[The following clip was excerpted from SEAK’s Streaming course, “Law for Experts: What You Need to Know to Succeed“]
Okay. All right, so, federal court. Rule 26(2)(b) lists out very specific requirements for reports that are filed in federal court. Now, because they have such stringent requirements, some experts choose not to practice in federal court. Because they don’t wanna be bothered with having to deal with… well, one of the requirements is they have to keep track of cases that they’ve testified in for the past four years, either a deposition or a trial. Some people are so busy that they don’t feel like keeping those types of records. So, they don’t wanna deal with federal court. And so they’ll make a decision, a business decision at the outset not to practice in federal court. Other experts don’t have that luxury if all they do is patent litigation or cases that are in front of federal court, right? So then they learn to deal with it. But either way, you need to know what the outset and definitely before you write a report, is this case in federal court, okay?
All right, so this is what the court requires. Number one, a complete statement of all opinions you’re going to be expressing at trial, okay? That means that the report must fully state all of your opinions. If it doesn’t you may be… that opinion may be excluded. I’ve had a case in federal court where when the… and whenever any of the experts testified the court had their 26(b)(2) report in this hand. And if they said anything that wasn’t on the report they weren’t allowed to say it. I mean he held them to that report. Maybe an extreme example, but that’s what the courts do, they really take this rule very seriously. So, think about that. If the report has to fully state all of your opinions, you know, that’s just another reason not to allow counsel to bully you into writing a report when you haven’t yet formed all of your opinions, okay?
You have to then… item number two, the basis and the reasons for your opinions. All of the reasons that support your opinions. That should be in the report, anyway, but federal court specifically requires you to give your reasons, you can’t just give an opinion and say, “This party was negligent.” Or “This party was not negligent.” You have to say why, you’ve got to give the reasons why, it’s gotta be in the report.
The facts or the data you considered in forming your opinions. So you’re listing everything that you considered, all of the documents you reviewed if you went out and conducted studies and collected data. Everything that you’ve done you need to list in the report as well, okay? If you’re gonna be using exhibits, either to summarize your opinions or to support your opinions, that needs to be in there. So think about that. So at the time you write the report you need to be thinking about the presentation of your opinions in front of the jury.
So if there’s any charts, or graphs, timelines that you’ve prepared that you think would be useful for presentation to the jury, talk about it with retaining counsel and see whether or not that should be attached as an exhibit. Don’t just assume, “Okay, I’m gonna be using this chart.” You always need to talk to counsel. Retaining counsel makes all those decisions about what’s presented to the jury. You can suggest and say, “Look, I think my testimony would be enhanced by the use of this chart, it’s a really great way to summarize what we’re talking about.” And then counsel, you and counsel can go back and forth about how that can be presented to the jury. But don’t just assume, “Oh, I’m gonna use this chart.” Counsel decides. They’re in charge on strategy and how to present the case to the jury and what visual aids to use with the jury, okay? Yes. My understanding is, you have to attach the exhibits. This rule is taken very literally. And the qualifications of the expert. So usually somebody might have a summary of their qualifications, or more commonly people will attach their curriculum vitae which describes what their qualifications are.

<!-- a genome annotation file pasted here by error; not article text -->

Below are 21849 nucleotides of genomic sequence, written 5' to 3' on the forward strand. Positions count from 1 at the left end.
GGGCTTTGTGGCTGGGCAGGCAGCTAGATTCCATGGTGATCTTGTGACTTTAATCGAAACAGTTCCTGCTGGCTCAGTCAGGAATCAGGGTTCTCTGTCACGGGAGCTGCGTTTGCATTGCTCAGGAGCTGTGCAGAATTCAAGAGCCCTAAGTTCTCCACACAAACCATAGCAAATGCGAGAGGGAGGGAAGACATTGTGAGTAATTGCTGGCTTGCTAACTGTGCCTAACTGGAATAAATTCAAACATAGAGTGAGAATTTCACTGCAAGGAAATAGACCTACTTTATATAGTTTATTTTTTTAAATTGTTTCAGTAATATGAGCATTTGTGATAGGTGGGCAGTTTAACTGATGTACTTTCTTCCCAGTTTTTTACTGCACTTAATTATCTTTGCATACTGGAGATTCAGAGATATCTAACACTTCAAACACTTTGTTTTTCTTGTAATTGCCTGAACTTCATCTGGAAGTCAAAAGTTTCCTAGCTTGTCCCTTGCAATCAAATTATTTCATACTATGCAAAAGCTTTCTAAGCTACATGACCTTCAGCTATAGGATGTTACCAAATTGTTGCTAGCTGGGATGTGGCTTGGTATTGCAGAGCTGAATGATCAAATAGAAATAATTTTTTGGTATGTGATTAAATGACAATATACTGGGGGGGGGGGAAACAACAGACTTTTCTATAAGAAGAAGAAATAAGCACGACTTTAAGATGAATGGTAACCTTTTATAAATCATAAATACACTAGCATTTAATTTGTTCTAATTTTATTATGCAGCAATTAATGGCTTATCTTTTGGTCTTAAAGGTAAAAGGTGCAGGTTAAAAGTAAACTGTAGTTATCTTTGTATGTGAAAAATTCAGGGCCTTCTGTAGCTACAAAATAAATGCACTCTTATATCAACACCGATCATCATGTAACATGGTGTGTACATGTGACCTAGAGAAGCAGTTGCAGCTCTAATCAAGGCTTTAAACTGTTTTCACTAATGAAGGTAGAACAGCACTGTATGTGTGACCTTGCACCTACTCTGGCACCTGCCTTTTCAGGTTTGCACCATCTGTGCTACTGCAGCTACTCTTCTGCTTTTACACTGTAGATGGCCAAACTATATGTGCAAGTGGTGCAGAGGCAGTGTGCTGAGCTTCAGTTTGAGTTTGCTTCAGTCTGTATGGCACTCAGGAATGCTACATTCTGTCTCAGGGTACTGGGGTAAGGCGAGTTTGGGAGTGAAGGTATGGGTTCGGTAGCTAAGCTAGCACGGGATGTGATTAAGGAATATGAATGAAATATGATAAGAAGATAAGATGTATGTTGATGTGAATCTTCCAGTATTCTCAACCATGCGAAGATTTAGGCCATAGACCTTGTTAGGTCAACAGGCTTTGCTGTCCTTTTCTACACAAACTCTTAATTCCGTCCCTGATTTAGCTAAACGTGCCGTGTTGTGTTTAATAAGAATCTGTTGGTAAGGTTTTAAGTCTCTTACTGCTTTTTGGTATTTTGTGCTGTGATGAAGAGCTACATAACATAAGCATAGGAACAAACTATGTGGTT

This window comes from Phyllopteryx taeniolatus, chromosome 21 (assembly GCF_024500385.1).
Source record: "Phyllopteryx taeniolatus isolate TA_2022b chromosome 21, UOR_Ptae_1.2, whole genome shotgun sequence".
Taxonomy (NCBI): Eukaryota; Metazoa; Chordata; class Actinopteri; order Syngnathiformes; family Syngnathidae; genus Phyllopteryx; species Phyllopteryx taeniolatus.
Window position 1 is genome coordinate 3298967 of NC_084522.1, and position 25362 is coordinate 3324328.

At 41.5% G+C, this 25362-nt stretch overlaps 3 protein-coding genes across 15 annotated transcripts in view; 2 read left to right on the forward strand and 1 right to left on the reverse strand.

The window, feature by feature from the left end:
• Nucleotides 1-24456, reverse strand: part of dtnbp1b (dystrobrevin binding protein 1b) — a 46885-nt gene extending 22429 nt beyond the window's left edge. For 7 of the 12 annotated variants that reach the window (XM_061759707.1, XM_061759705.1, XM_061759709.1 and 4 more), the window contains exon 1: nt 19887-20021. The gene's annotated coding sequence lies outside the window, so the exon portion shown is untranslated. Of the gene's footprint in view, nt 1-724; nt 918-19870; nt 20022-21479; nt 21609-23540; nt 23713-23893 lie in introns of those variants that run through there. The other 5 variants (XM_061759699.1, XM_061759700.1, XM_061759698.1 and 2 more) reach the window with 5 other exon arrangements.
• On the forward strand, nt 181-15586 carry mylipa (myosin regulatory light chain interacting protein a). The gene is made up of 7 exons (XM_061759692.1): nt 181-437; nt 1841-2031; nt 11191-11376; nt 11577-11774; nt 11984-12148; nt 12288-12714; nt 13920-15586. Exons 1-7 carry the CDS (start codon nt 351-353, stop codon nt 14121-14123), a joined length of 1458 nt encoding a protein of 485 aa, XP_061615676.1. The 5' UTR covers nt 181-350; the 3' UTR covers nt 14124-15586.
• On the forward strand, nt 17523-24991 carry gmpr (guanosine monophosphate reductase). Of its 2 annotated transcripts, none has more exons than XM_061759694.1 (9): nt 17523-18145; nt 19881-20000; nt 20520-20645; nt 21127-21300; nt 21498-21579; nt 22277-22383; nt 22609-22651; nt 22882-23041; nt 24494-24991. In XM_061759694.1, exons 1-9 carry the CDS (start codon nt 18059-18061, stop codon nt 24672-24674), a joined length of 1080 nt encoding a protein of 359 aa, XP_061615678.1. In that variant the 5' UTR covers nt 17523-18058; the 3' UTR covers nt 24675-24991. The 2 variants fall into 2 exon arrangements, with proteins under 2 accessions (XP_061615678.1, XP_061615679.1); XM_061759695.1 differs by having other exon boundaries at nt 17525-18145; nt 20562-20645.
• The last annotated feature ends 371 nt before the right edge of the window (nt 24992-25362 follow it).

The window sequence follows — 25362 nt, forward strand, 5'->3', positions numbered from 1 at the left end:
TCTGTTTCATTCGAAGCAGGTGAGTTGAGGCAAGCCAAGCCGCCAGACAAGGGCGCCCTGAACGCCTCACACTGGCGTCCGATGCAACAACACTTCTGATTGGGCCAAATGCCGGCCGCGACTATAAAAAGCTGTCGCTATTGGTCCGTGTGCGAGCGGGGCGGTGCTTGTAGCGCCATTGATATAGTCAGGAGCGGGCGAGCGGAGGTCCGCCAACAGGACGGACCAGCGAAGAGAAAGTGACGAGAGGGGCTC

Another reason why make sure when you’re starting off doing expert witnessing work you have a solid CV. Because that falls under facts or data considered. So medical literature or literature that you have relied upon and that support your opinion. You need to be listing that, you could cite it, you could list it and then also cite it, which I think is the best way to do it.
You don’t have to include a copy of it, you just have to identify it.
Yes, that you have reviewed it in support of your opinion. By the way, great practice, it’s awesome to have objective citations to the relevant literature in your industry to support what you say. It goes back to what I was saying yesterday where you get up there, you give your opinion and you’re basically saying if you have citations you’re telling the whole world, “Don’t just take my word for it. I’ve got this whole body of literature to back me up. I’ve got objective evidence to support what I’m saying.” That’s the best kind of opinion to offer. It elevates the believability of the opinion. You don’t necessarily need to… as long as you cite it properly so that people can find it, you don’t necessarily have to provide a copy of it in the report to federal court. You might have a copy of it, but I’m talking about what the federal court requires in terms of the report itself. Well, whether…
Yeah, I mean if they ask for you might have to turn that over, okay?
It’s also get access of the copy.
Yeah, exactly. All right. And then it doesn’t end at six, right? There’s more, right? You have to list all the publications that you authored in the past 10 years. Okay? And so, what is the definition of publications? What does that cover? Does that cover hardcopy publications? What about blog posts online? What about online newsletters that you author? How about a letter you wrote to the editor? Or a little blurb you wrote to the editor? What does publications mean? We had research done on this and honestly, there’s no set answer on what it means, okay? So err on the side of being more inclusive than not when you’re addressing this point about publications in the past 10 years.